Intramedullary nail has been widely used in femoral shaft fractures, and it has a good reputation regarding union rate [14]. Exchange nailing has been the method of choice for the treatment of nonunion of the femoral shaft following intramedullary nailing [4, 6]. Plate augmentation has been reported to have better results and less complication than exchange nailing [15, 16]. In this series, we used plate augmentation and iliac bone graft without nail removal in all cases. The union rate was 100% achieved after an average time of 4.9 months (3–8 months). We did not report any complications using this technique. We used the Wu score to assess functional results, and we had 12 patients with excellent results and 8 patients with good results.

There are some limitations to this study; the first is retrospective, lack of a control group, and a small number of cases. We reported 20 patients; however, recent studies reported case series included 19–22 patients [1719].

The union rate in our study is comparable to published results (Table 3) of other studies using plate augmentation with bone graft. In a retrospective study of 40 patients presented with nonunion of the femoral shaft after treatment with an interlocking intramedullary nail, Jhunjhunwala and Dhawale reported a union rate of 97.5% using plate augmentation [12]. In their study, adding autogenous iliac bone graft was done in 24 patients with oligotrophic nonunion. Nail exchange with larger size nails was done in nine patients. However, they did not describe how they selected patients for each procedure.

Table 3

Review of literature of relevant studies about plate augmentation.

In another series by Chiang et al., 30 patients were treated with plate augmentation without nail removal, bone union occurred in 29 patients [10]. Biologic supplementation was done with autogenous iliac bone graft and bone morphogenetic protein for selected patients with Atrophic nonunion. However, the indication of why and when this was needed was not clear. In their series, there were seven patients with atrophic nonunion, 18 patients with oligotrophic nonunion, and five patients with hypertrophic nonunion.

The same results were obtained by Vaishya et al. in their retrospective study of 16 patients with femoral shaft nonunion after interlocking nail fixation [20]. Autologous cortico-cancellous bone graft was done only in patients with atrophic nonunion, and they did not apply interfragmentary compression at the site of nonunion to achieve bone healing.

We did not encounter any complications in our series, which is similar to other recent studies [1719]. While few studies reported non-serious wound infection in one patient, each of which was treated successfully [10, 12, 20]. These reports support the safety of this technique.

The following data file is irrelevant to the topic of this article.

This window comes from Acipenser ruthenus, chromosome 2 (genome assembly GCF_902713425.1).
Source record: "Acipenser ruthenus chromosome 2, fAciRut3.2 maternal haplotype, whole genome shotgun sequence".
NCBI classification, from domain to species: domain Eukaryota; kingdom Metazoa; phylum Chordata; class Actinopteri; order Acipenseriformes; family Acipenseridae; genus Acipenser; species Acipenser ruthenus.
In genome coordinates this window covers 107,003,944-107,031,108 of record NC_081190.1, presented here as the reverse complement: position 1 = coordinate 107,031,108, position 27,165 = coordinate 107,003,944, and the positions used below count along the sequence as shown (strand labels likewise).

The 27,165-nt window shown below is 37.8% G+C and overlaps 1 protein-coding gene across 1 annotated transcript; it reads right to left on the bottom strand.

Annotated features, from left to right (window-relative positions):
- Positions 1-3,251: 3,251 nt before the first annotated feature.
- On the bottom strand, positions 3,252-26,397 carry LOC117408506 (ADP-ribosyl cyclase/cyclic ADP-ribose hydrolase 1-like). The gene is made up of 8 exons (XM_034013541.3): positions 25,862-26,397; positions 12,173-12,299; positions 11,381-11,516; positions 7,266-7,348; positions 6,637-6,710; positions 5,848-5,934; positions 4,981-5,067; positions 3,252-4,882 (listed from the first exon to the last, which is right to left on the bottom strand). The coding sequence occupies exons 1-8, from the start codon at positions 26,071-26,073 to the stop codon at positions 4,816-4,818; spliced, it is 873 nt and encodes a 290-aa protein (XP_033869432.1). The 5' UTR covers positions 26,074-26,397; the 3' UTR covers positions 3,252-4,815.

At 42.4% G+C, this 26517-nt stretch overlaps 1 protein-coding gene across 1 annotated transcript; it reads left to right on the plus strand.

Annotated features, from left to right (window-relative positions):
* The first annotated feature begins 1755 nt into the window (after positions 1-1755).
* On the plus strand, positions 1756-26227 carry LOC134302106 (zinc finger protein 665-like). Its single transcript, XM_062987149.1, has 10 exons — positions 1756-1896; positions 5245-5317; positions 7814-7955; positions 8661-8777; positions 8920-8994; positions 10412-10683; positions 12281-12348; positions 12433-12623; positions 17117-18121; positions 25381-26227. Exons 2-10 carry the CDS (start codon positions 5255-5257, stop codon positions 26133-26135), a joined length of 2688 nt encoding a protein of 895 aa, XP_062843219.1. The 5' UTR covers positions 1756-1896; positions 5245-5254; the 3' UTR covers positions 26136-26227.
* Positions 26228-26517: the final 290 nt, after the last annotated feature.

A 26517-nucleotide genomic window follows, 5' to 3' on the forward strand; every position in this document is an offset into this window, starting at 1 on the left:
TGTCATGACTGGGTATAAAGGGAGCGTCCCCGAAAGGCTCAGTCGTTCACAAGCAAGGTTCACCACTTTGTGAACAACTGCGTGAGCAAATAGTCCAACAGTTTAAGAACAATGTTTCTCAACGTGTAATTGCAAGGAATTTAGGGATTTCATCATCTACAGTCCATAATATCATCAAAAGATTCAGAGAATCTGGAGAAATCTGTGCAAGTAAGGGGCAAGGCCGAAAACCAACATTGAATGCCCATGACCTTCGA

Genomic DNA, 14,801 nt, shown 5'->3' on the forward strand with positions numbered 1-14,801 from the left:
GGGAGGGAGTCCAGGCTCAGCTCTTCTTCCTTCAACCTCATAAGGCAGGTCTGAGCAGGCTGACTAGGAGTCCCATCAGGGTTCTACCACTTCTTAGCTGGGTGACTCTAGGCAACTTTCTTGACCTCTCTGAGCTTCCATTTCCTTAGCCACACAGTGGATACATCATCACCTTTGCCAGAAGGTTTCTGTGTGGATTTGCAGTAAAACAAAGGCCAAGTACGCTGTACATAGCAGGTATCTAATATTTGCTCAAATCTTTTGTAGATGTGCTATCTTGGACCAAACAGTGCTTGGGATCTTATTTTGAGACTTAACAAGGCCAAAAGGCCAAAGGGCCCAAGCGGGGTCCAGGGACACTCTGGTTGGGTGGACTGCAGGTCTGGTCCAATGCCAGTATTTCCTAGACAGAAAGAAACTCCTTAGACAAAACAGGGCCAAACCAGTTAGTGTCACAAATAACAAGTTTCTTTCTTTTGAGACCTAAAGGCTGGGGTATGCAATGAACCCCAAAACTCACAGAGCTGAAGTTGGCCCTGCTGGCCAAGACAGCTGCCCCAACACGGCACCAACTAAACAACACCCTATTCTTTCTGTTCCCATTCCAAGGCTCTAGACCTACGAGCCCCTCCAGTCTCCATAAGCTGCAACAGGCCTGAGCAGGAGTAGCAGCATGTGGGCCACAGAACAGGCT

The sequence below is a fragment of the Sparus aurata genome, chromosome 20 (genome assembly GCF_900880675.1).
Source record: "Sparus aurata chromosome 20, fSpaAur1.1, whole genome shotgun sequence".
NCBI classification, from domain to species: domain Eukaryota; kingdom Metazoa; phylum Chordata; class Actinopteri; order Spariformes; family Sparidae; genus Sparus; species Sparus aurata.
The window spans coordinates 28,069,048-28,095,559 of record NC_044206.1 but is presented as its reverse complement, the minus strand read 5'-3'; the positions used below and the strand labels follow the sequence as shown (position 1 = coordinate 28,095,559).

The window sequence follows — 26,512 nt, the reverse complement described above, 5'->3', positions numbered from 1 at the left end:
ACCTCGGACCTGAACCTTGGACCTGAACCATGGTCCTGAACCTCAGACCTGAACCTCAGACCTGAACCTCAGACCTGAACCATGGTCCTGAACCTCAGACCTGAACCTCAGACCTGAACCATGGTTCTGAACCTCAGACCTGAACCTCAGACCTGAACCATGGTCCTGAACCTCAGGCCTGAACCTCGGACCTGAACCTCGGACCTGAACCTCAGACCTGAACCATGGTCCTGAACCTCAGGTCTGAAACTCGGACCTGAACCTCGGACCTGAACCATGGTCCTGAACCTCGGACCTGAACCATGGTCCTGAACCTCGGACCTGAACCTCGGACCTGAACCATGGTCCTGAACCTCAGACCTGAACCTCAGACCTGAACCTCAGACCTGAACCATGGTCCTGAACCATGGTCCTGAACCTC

Only a few studies used clinical scores to assess results [1719], while other studies depended only on radiological healing [10, 20, 21]. We used the Wu score to assess results, and we had 12 excellent and 8 good results. Only one recently published study by Uliana et al. [17] used the same score and showed comparable results to our study.

Exchange nailing has been the method of choice for the treatment of nonunion of the femoral shaft [15, 16]. Exchange nailing can be challenging, sometimes due to the presence of broken locking screws, broken nails, and heterotopic calcification at the entry. Technical problems related to the implant used and surgical techniques, which are often unknown when the patient was referred from another hospital, are not uncommon [15, 16]. Failure of exchange nailing has been reported in long bone nonunions accompanied by fracture comminution, bone defects, and metaphyseal-diaphyseal junctional fractures. Also, exchanging the nail with a larger size nail is not applicable if the nail already used is the largest diameter as produced by the manufacturer [16].

In our study, 20 (100%) patients had a large fragment DCP with bicortical screw fixation. In addition, axial compression at the nonunion site was achieved by eccentric screw position within the plate. Most authors used large set plates (non-locked or locked) with bicortical screws whenever possible [11, 20, 21]. In a recent systematic review, Medlock et al. [15] reported that when using a compression mode, large set plates and screws construction helps prevent excessive axial displacement when dynamization was only done. In addition, plate augmentation leaving the nail in situ construction is stiff enough to overcome the rotational instability commonly seen at the nonunion site, adding more mechanical stability for bone healing and early weight-bearing [22].

Iliac bone graft is the key to success in plate augmentation technique [10, 11]. The value of biological supplementation by iliac bone graft has been highlighted by previous authors, who did it for all cases of atrophic nonunion and the majority of hypertrophic nonunion cases [10, 11]. Most authors recommended using autogenous iliac cortico-cancellous bone grafts regardless of the size of the defect [10, 12].

In conclusion, plate augmentation with iliac bone graft is an effective and safe treatment of nonunion femoral shaft fracture in patients previously treated by interlocking nails. It provides a high union rate and good clinical results.

Conflict of interest

The authors declare that they have no relevant financial or non-financial interests to report.


This research did not receive any specific funding.

Ethical approval

This study received ethical approval from the Ethics committee of Faculty of Medicine, Sohag University, Sohag, Egypt.

Informed consent

Written informed consent was obtained from all patients.

Authors contributions

M. Mohamed: Writing original draft, Investigation; H. Noaman: Visualization, Supervision; Y. Soroor: Conceptualization, Methodology; M. Elsayed: Writing, Reviewing and Editing.


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Cite this article as: Mohamed MA, Noaman HH, Soroor YO & Elsayed M (2022) Plate augmentation and bone grafting in treatment of femoral shaft nonunion initially fixed by intramedullary nail. SICOT-J 8, 19

All Tables

Table 1

Wu criteria for assessment of the healing.

Table 2

Patients’ data and results.

Table 3

Review of literature of relevant studies about plate augmentation.

All Figures

thumbnail Figure 1

Twenty-three year-old lady with atrophic nonunion fracture shaft Rt femur fixed by intramedullary interlocking nail. A. Preoperative X-ray, 9 months after nail fixation, showing; atrophic nonunion at the fracture site. B. Immediate postoperative X-ray after plate and graft augmentation. The fracture was fixed by broad DCP and 8 bicortical screws. The graft can be seen filling the nonunion site. C. 3 months postoperative X-ray showing; complete bone union with good consolidation at fracture site.